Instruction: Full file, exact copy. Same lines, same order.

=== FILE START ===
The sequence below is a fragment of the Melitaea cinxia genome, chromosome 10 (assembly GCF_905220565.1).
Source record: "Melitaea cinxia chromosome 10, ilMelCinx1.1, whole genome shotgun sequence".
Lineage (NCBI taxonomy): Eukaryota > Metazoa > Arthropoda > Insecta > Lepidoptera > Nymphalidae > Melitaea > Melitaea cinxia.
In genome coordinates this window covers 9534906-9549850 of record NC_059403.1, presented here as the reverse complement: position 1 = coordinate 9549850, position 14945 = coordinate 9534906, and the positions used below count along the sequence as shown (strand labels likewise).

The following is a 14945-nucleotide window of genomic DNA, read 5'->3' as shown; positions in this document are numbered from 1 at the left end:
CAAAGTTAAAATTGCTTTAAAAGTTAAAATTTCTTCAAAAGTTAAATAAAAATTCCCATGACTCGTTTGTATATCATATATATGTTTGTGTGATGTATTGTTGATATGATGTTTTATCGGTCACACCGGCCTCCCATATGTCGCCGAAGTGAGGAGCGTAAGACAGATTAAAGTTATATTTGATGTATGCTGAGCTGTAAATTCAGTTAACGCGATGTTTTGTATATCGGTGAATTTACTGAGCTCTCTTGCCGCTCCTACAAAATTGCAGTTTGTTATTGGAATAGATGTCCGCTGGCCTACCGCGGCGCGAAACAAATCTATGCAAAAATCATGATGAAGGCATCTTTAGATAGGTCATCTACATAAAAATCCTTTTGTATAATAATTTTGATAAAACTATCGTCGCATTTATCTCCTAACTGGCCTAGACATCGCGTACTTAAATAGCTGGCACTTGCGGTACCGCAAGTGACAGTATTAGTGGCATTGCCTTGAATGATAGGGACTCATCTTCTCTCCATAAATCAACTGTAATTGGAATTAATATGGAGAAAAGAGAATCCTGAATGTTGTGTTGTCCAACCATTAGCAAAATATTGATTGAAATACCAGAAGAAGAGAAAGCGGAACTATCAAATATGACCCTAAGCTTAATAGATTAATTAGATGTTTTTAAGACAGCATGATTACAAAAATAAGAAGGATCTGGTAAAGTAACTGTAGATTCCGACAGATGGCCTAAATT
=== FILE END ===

The sequence below is a fragment of the Melitaea cinxia genome, chromosome 10 (assembly GCF_905220565.1).
Source record: "Melitaea cinxia chromosome 10, ilMelCinx1.1, whole genome shotgun sequence".
Lineage (NCBI taxonomy): Eukaryota > Metazoa > Arthropoda > Insecta > Lepidoptera > Nymphalidae > Melitaea > Melitaea cinxia.
In genome coordinates this window covers 9534906-9549850 of record NC_059403.1, presented here as the reverse complement: position 1 = coordinate 9549850, position 14945 = coordinate 9534906, and the positions used below count along the sequence as shown (strand labels likewise).

The following is a 14945-nucleotide window of genomic DNA, read 5'->3' as shown; positions in this document are numbered from 1 at the left end:
CAAAGTTAAAATTGCTTTAAAAGTTAAAATTTCTTCAAAAGTTAAATAAAAATTCCCATGACTCGTTTGTATATCATATATATGTTTGTGTGATGTATTGTTGATATGATGTTTTATCGGTCACACCGGCCTCCCATATGTCGCCGAAGTGAGGAGCGTAAGACAGATTAAAGTTATATTTGATGTATGCTGAGCTGTAAATTCAGTTAACGCGATGTTTTGTATATCGGTGAATTTACTGAGCTCTCTTGCCGCTCCTACAAAATTGCAGTTTGTTATTGGAATAGATGTCCGCTGGCCTACCGCGGCGCGAAACAAATCTATGCAAAAATCATGATGAAGGCATCTTTAGATAGGTCATCTACATAAAAATCCTTTTGTATAATAATTTTGATAAAACTATCGTCGCATTTATCTCCTAACTGGCCTAGACATCGCGTACTTAAATAGCTGGCACTTGCGGTACCGCAAGTGACAGTATTAGTGGCATTGCCTTGAATGATAGGGACTCATCTTCTCTCCATAAATCAACTGTAATTGGAATTAATATGGAGAAAAGAGAATCCTGAATGTTGTGTTGTCCAACCATTAGCAAAATATTGATTGAAATACCAGAAGAAGAGAAAGCGGAACTATCAAATATGACCCTAAGCTTAATAGATTAATTAGATGTTTTTAAGACAGCATGATTACAAAAATAAGAAGGATCTGGTAAAGTAACTGTAGATTCCGACAGATGGCCTAAATT